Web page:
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*Case 2. *In order to further evaluate the performance of the proposed LFSC control strategy, the disturbances were simulated by white noise functions with standard deviation of 2. In this case, the desired trajectory of the position and yaw angle was given byThe initial position and yaw angle of the quadrotor were [0.5, 4.5, 0.5, 0.5]. The disturbances which were imposed on the quadrotor were given bySimulation results are shown in Figures 12–18. The trajectory tracking results in 3D space are shown in Figure 12. The position tracking errors are shown in Figure 13. When the disturbance is introduced at , the null steady-state error could not be reached with both SMC method and fuzzy SMC method. In contrast, the proposed LFSC control strategy is able to force the quadrotor follow the desired trajectory with the highest accuracy and null steady-state error. Due to the linear prediction and the fuzzy controller, disturbances were well compensated.

The attitude tracking errors are shown in Figure 14. It could be seen that the time-variant disturbances were not well compensated with both SMC method and fuzzy SMC method when the time was up to 15 seconds. By introducing the linear prediction and the fuzzy controller, the LFSC method achieves good attitude tracking performance.

The response curves of virtual control input under the three control methods are displayed in Figures 15–18, respectively. By observing these figures, the high-frequency chattering phenomenon caused by the switching control action are shown in Figures 15 and 16. While in Figures 17 and 18, due to the linear prediction and the fuzzy controller, the chattering problems was considerably reduced by adopting the proposed LFSC control law.

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#### 5. Conclusions

In this paper, an LFSC scheme was presented to guarantee that the tracking errors of all system state variables converge to zero in finite time and eliminate the chattering phenomenon caused by the switching control action, in the presence of external disturbances and uncertainties. Firstly, a linear prediction method was devised to minimize the effects of external disturbances. Secondly, a new fuzzy law was implemented to eliminate the chattering phenomenon. In addition, the stabilities of position and attitude were demonstrated by Lyapunov theory, respectively. Finally, several quadrotor trajectory tracking simulation examples were presented. The control performances obtained using traditional SMC and fuzzy SMC schemes were compared to demonstrate the superior performance of the proposed LFSC scheme.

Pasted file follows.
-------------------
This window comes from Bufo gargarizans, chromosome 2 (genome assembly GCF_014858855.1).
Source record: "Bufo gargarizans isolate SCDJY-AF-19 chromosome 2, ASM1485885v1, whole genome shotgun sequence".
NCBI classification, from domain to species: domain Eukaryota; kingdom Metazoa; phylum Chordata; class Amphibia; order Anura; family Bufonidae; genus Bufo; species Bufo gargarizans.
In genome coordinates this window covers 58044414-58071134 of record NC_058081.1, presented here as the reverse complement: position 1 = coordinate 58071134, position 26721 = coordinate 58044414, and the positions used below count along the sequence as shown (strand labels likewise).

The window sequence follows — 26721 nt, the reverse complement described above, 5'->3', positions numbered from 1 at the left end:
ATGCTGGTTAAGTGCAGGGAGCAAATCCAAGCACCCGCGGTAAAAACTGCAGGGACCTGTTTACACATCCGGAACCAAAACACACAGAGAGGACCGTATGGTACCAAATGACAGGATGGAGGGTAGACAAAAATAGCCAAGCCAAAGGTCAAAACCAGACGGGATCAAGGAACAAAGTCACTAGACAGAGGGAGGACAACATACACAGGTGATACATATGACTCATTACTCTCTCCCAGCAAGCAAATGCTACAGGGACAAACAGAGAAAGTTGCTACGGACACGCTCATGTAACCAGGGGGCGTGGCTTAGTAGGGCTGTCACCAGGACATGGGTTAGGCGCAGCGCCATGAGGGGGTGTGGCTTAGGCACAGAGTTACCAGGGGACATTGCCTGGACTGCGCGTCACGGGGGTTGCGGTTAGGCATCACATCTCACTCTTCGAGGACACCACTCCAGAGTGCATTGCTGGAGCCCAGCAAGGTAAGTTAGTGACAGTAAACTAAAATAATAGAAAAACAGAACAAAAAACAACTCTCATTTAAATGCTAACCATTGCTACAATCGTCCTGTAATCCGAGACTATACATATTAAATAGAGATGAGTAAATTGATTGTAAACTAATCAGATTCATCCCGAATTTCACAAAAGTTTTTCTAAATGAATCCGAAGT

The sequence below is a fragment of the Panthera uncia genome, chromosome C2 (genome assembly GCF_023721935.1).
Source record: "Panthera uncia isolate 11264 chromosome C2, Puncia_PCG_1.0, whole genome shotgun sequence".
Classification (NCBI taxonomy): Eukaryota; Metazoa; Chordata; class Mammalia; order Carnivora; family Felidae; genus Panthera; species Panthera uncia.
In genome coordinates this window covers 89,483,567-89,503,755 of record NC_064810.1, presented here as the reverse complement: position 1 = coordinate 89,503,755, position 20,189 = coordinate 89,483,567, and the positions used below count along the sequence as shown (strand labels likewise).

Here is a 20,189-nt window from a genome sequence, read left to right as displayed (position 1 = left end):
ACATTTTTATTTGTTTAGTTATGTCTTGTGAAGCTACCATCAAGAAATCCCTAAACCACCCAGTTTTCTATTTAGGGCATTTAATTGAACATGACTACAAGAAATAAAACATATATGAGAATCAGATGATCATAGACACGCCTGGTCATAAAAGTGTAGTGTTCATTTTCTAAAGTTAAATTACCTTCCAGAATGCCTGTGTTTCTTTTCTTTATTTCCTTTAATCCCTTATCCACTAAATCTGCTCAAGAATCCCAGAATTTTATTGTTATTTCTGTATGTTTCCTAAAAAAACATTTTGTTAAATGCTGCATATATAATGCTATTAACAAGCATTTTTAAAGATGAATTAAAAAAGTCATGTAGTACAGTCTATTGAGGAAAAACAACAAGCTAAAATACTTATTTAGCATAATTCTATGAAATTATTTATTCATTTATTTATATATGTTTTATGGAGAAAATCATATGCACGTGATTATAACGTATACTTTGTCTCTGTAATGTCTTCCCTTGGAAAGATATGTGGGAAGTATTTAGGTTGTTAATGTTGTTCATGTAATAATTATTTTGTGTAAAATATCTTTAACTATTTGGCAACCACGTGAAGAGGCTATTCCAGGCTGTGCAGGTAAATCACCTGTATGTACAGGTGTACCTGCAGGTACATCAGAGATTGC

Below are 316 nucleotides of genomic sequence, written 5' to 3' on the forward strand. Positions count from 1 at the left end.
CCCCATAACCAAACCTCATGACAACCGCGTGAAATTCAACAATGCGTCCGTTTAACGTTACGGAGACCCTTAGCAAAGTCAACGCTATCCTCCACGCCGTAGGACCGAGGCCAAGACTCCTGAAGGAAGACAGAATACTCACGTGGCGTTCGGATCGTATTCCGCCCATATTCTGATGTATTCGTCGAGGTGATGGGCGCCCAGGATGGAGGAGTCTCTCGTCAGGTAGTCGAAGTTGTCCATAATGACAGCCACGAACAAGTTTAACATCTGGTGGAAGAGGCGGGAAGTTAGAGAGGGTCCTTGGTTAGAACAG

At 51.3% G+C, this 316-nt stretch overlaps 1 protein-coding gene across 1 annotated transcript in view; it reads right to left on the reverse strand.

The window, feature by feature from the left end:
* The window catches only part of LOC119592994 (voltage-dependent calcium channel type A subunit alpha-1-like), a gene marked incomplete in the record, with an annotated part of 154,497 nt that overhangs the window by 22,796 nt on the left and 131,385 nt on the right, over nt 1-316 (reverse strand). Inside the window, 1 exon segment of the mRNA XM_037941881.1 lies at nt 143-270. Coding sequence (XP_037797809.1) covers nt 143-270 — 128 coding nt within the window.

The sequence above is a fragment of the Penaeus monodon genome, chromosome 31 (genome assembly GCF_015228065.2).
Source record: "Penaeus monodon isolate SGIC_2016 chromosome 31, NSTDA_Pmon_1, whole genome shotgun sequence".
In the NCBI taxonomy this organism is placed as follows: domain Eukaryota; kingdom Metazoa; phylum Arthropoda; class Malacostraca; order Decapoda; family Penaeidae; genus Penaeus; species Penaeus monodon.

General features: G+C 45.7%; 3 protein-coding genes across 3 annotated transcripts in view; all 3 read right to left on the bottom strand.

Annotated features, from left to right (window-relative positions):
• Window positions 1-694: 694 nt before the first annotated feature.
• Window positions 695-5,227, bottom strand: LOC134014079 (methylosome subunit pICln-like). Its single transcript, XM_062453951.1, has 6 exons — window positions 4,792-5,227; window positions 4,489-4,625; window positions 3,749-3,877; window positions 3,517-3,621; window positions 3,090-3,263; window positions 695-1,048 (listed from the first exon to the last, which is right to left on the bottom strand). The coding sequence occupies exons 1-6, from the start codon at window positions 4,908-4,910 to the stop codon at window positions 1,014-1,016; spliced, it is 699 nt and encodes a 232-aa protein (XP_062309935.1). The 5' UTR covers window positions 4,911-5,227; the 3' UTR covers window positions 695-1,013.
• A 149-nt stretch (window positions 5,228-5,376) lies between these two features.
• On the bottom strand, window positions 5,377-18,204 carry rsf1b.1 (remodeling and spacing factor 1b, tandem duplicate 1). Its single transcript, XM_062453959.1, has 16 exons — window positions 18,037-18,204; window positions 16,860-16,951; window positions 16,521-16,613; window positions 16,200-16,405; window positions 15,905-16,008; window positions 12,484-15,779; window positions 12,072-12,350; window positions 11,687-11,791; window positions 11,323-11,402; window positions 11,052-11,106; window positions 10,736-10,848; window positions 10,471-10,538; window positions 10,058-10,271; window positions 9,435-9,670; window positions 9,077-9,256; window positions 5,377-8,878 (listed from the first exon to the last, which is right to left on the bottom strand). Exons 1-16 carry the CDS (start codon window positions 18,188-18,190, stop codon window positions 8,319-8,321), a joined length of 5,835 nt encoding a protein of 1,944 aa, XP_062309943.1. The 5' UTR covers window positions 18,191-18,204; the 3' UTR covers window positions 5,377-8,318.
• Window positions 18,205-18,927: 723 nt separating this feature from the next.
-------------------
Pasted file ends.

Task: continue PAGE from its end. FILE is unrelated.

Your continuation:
The main conclusions are summarized as follows.(1)The proposed LFSC scheme can guarantee that the tracking errors of all system state variables converge to zero in finite time.(2)The high-frequency chattering phenomenon caused by the switching control action does not appear using the proposed LFSC scheme.(3)Simulation results demonstrate the superior performance and robustness of the proposed LFSC scheme in the case of external disturbances.(4)Compared with [42, 43], simulations demonstrate the accuracy and superiority of the proposed LFSC method.

The simplicity of the approach, and the use of continuous control signals, makes it readily applicable to a real quadrotor. Advantages of the proposed LFSC method are accuracy, robustness, state variables converge to zero in finite time, and no chattering phenomenon. Therefore, the quadrotor with the LFSC method can be applied to the emergency mission, disaster relief mission, and special military mission. Further work will focus on utilizing the deep learning method to compensate the uncertainties of the system without requirement of their upper bounds and utilizing software ANSYS to research disturbances caused by complex external environments.

#### Data Availability

The data used to support the findings of this study are available from the corresponding author upon request.

#### Conflicts of Interest

The authors declare that there are no conflicts of interest regarding the publication of this paper.

#### Acknowledgments

This work was supported by National Key R&D Program of China (Grant no. 2017YFC0602000) and Science and Technology Development Project of Jilin Province (Grant no. 20190303061SF).